Here we find ourselves captured by capitalism’s central paradox – the central engine of capitalist realism. As we search for satisfaction under capitalism we inevitably continue to search for communism, which Blanchot defines, via the French writer & political activist Dionys Mascolo, as “the process of the materialist search for communication.” Blanchot, in being both a friend to the concept &, in particular, being a friend to the concept of communism, finds himself in alignment with Marx explicitly, whose “statement – ‘the reign of freedom begins with the end of the reign of needs & external ends’ – does not promise anything to his contemporaries but the search for the right direction & the determination of a possible future.” The indeterminacy of this position is not symptomatic of a cowardly indecision but rather necessitates our ethical encounter with Bataillean risk & Nietzschean morality. As Bataille would write of his friend Mr. Nietzsche, his “doctrines are strange… in that one cannot follow them.” However, all is not lost in nihilism. If Nietzsche (&/or his conceptual personae, Zarathustra) is the prophet of anything it is “new paths.” Perhaps this is how Marx himself must be rethought.
Who today is a friend to Marx? All I see are scholars…
9. Here we might turn, in conclusion, towards accelerationism – a topic of particular interest to this writer & a philosophy inseparable from the trajectory we have been exploring.
Birthed from the carnal canal of Nick Land’s libidinal materialism, accelerationism is a radical articulation of the temporalised inevitability of change as enacted by capitalism itself as a closed system which struggles to hide its own attempts to colonise its outsides. As a friend to Marx, Nietzsche & Deleuze, the accelerationist carries forward the observation that capitalism’s “libidinal energetics [are] not a transformation of intentional theories of desire, of desires understood as lack, as transcendence, as dialectic.” These energetics, at once ours & not-ours, are “chaotic & pre-ontological.” Our attempts to subject these flows & energies to democratic control is to fundamentally misunderstand their nature. We do nothing but humiliate ourselves in front of our own observations.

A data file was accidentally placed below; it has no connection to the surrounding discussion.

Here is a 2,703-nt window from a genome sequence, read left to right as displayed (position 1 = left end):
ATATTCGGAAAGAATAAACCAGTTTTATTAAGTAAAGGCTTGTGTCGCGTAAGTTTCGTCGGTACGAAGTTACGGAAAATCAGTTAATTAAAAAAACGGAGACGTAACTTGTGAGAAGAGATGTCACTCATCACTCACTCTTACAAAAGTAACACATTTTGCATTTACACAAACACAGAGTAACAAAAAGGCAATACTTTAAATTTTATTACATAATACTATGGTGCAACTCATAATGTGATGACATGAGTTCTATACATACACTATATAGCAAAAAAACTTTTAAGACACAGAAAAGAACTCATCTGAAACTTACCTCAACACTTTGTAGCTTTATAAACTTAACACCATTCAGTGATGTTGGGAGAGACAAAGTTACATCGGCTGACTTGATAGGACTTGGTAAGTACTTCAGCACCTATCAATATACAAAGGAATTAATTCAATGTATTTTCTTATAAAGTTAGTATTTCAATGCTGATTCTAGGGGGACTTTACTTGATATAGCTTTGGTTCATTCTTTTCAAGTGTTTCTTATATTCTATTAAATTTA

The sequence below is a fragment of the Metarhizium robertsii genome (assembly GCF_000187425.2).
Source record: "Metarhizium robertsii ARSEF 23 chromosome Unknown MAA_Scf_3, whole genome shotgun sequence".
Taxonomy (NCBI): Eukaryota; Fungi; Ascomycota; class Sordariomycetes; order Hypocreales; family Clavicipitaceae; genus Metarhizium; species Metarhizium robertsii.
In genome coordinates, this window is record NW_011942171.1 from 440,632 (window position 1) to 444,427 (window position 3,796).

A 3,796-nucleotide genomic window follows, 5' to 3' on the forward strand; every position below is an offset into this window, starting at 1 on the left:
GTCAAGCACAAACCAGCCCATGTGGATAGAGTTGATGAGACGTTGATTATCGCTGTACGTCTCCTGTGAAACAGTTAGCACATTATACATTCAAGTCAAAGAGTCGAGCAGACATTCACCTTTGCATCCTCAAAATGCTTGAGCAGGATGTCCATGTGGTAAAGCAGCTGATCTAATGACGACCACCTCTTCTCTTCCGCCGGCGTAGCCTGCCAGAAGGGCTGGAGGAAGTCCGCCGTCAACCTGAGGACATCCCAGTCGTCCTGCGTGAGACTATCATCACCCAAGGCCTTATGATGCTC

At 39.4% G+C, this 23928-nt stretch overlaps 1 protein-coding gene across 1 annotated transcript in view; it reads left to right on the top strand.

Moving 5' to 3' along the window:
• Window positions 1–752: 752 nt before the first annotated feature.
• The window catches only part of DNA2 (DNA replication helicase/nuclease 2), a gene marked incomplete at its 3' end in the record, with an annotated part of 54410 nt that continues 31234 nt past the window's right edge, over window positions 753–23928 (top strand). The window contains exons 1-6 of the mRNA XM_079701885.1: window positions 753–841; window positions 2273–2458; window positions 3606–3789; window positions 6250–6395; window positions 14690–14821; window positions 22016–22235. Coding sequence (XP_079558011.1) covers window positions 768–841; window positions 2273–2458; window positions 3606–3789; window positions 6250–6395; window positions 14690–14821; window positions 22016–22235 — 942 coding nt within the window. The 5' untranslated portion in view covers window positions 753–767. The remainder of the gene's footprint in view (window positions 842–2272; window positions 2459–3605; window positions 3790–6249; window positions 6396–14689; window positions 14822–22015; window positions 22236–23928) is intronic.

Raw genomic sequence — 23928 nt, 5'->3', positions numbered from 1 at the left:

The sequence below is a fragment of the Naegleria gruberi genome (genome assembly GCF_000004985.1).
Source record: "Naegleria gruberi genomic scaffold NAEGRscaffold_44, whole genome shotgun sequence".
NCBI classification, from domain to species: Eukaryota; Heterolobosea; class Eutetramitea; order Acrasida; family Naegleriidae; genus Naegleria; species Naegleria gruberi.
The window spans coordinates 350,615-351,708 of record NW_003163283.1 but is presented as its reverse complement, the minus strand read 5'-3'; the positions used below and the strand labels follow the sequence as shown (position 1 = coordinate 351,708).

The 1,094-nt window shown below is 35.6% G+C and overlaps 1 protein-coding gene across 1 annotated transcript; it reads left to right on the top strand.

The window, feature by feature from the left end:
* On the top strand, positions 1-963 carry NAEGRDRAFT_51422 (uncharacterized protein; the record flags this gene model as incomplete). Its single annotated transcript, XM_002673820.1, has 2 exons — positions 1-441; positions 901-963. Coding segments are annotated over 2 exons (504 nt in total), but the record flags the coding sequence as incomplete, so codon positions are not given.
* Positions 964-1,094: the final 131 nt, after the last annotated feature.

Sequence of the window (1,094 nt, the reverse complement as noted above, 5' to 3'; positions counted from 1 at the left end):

Such humiliations have stalked the philosophies of accelerationism persistently over the years, having repeatedly fallen victim to the very tendencies they were formulated to critique. Struggling to stay afloat under the pressures & processes of democratisation which rain down upon it from both left & right, accelerationism finds itself as readily associated with “alt-right” fascism as it is with fully automated luxury communism – both of which already constituted by their struggle with that which we are becoming in a world defined by the stasis of being.
Two years ago, it seemed that accelerationism’s generic affirmation of post-capitalist becoming seemed to be on the cusp of entering the mainstream. Today, however, in 2019, with accelerationism becoming associated with the violent eco-fascism of Christchurch terrorist Brenton Tarrent, many argue it has suffered a fatal & irredeemable appropriation.
On the contrary, it is this writer’s belief that the friendships we agree to with the concepts we produce & take up, like communism & socialism (each with their own violent cooptions), must not be lost to the tyranny of individuals who seek to violently enforce their concensus upon us. In so easily giving up the concepts that speak (broadly) to that which we might become – because they do not coincide with that which we think we are – we only succeed in losing sight of ourselves & where we are headed in foreclosing the productivity of risk. In light of this, Blanchot would write that it is “undoubtedly the task of our age to move toward an affirmation that is entirely other” – a task which, he notes, is “difficult” & “essentially risky” – & it “is to this task that communism recalls us with a rigor that it itself often shirks.”
Communism’s success or failure rests on the essentiality of this risk & so it is perhaps no coincidence that the communicative grounding of contemporary capitalism seeks to capture all mechanisms of communication in our day-to-day lives, monetising the reduction of communicative risk which is, in fact, exacerbated & made entirely unproductive by a capitalism which always tries to reduce the common subjectivity of our era to an impotent Universal.